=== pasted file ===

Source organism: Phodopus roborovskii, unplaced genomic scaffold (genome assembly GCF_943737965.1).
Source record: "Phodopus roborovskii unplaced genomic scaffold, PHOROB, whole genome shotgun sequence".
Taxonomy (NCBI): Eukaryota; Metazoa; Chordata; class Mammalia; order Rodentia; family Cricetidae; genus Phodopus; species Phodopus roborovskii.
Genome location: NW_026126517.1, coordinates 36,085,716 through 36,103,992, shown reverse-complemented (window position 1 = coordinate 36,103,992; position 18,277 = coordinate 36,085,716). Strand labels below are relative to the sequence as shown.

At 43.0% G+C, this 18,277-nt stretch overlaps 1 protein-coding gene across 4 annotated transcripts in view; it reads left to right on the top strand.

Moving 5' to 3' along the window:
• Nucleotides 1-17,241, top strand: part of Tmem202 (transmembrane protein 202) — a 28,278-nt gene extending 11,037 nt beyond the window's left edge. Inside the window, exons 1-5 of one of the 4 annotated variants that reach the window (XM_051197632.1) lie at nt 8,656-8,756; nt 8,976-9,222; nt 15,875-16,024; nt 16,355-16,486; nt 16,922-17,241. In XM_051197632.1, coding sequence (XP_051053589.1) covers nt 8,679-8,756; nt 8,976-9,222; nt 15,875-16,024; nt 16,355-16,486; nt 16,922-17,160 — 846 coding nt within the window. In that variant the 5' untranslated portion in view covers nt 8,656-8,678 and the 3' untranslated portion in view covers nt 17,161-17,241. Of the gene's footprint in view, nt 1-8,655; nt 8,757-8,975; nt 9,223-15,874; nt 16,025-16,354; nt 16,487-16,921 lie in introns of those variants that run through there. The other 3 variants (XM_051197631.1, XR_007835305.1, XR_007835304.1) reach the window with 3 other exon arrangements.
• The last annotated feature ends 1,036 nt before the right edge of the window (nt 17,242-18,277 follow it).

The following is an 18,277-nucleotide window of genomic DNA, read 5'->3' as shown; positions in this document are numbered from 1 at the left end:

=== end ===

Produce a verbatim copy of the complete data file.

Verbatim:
Source organism: Phodopus roborovskii, unplaced genomic scaffold (genome assembly GCF_943737965.1).
Source record: "Phodopus roborovskii unplaced genomic scaffold, PHOROB, whole genome shotgun sequence".
Taxonomy (NCBI): Eukaryota; Metazoa; Chordata; class Mammalia; order Rodentia; family Cricetidae; genus Phodopus; species Phodopus roborovskii.
Genome location: NW_026126517.1, coordinates 36,085,716 through 36,103,992, shown reverse-complemented (window position 1 = coordinate 36,103,992; position 18,277 = coordinate 36,085,716). Strand labels below are relative to the sequence as shown.

At 43.0% G+C, this 18,277-nt stretch overlaps 1 protein-coding gene across 4 annotated transcripts in view; it reads left to right on the top strand.

Moving 5' to 3' along the window:
• Nucleotides 1-17,241, top strand: part of Tmem202 (transmembrane protein 202) — a 28,278-nt gene extending 11,037 nt beyond the window's left edge. Inside the window, exons 1-5 of one of the 4 annotated variants that reach the window (XM_051197632.1) lie at nt 8,656-8,756; nt 8,976-9,222; nt 15,875-16,024; nt 16,355-16,486; nt 16,922-17,241. In XM_051197632.1, coding sequence (XP_051053589.1) covers nt 8,679-8,756; nt 8,976-9,222; nt 15,875-16,024; nt 16,355-16,486; nt 16,922-17,160 — 846 coding nt within the window. In that variant the 5' untranslated portion in view covers nt 8,656-8,678 and the 3' untranslated portion in view covers nt 17,161-17,241. Of the gene's footprint in view, nt 1-8,655; nt 8,757-8,975; nt 9,223-15,874; nt 16,025-16,354; nt 16,487-16,921 lie in introns of those variants that run through there. The other 3 variants (XM_051197631.1, XR_007835305.1, XR_007835304.1) reach the window with 3 other exon arrangements.
• The last annotated feature ends 1,036 nt before the right edge of the window (nt 17,242-18,277 follow it).

The following is an 18,277-nucleotide window of genomic DNA, read 5'->3' as shown; positions in this document are numbered from 1 at the left end: